Millions of people in Bangladesh were without power on Tuesday after an electrical grid failure triggered seven-hour-long blackouts in most areas of the country.
The national power grid malfunctioned at 2.05 p.m. (local time) on Tuesday, sending much of the country—except for some parts in the North—into a blackout until 9 p.m., local media Dhaka Tribune reported.
State Minister for Power, Energy, and Mineral Resources Nasrul Hamid said that while it would take days to ascertain what caused the glitch, an initial investigation found a mismatch between demand and supply in some areas.
“There was an imbalance between demand and supply in the eastern region of Bangladesh. The system dropped below the frequency range and the power system became unstable due to the under frequency, causing the eastern power plants to trip,” he told reporters.
Bangladesh, which gets three-quarters of its electricity from imported natural gas, has been facing frequent power cuts this year due to its inability to address higher power demand.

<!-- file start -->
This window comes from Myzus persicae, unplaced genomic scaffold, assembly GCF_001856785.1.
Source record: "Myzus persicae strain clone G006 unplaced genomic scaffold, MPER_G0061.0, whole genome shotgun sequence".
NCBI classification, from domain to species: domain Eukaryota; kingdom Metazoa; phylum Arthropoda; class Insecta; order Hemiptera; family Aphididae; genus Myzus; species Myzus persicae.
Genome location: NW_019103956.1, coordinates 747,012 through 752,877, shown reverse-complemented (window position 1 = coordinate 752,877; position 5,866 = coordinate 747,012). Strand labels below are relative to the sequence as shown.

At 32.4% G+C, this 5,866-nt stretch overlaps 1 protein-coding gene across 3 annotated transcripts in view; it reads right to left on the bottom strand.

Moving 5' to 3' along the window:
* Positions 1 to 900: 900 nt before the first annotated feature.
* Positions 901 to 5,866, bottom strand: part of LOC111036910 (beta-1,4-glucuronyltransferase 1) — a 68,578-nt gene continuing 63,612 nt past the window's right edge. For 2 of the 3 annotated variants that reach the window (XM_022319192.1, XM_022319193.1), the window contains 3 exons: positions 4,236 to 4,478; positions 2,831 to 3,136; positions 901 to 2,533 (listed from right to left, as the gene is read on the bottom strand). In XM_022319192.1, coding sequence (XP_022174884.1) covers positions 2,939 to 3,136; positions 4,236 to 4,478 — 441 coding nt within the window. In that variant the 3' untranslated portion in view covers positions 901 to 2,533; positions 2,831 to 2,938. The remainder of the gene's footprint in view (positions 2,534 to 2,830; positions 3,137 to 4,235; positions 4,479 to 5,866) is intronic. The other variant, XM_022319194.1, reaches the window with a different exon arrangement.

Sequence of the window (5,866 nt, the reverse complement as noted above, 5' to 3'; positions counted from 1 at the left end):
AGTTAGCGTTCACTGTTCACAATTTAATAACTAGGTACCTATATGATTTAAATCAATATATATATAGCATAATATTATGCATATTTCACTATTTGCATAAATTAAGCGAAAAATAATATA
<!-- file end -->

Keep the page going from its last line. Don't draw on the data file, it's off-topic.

The country has rationed some gas supplies amid high global prices driven up by Russia’s war in Ukraine. The government vowed frugal spending after reporting a record fiscal deficit last year.
Hamid said that Bangladesh’s government had delayed several power grid projects, including a national power grid automation project, for two years due to the COVID-19 pandemic.
“We hope, within the next two years we will be able to complete the automation project and then chances of such grid failure will be reduced,” he said.
Over a third of the country’s 77 gas-powered units were short of fuel. Bangladesh’s peak power demand on Tuesday was 3 percent higher than the 13,800 MW forecast by the Bangladesh Power Development Board, according to government data.
The load on the power grid generally increases in the evenings in Bangladesh when citizens return home after work. Demand growth in recent years has largely been driven by the residential segment.
“If the stability of the system is fairly satisfactory, the power lines of all area of Dhaka will be activated. We sincerely apologise for the inconvenience,” said Zunaid Ahmed Palak, a junior minister in Bangladesh.
Reuters contributed to this report.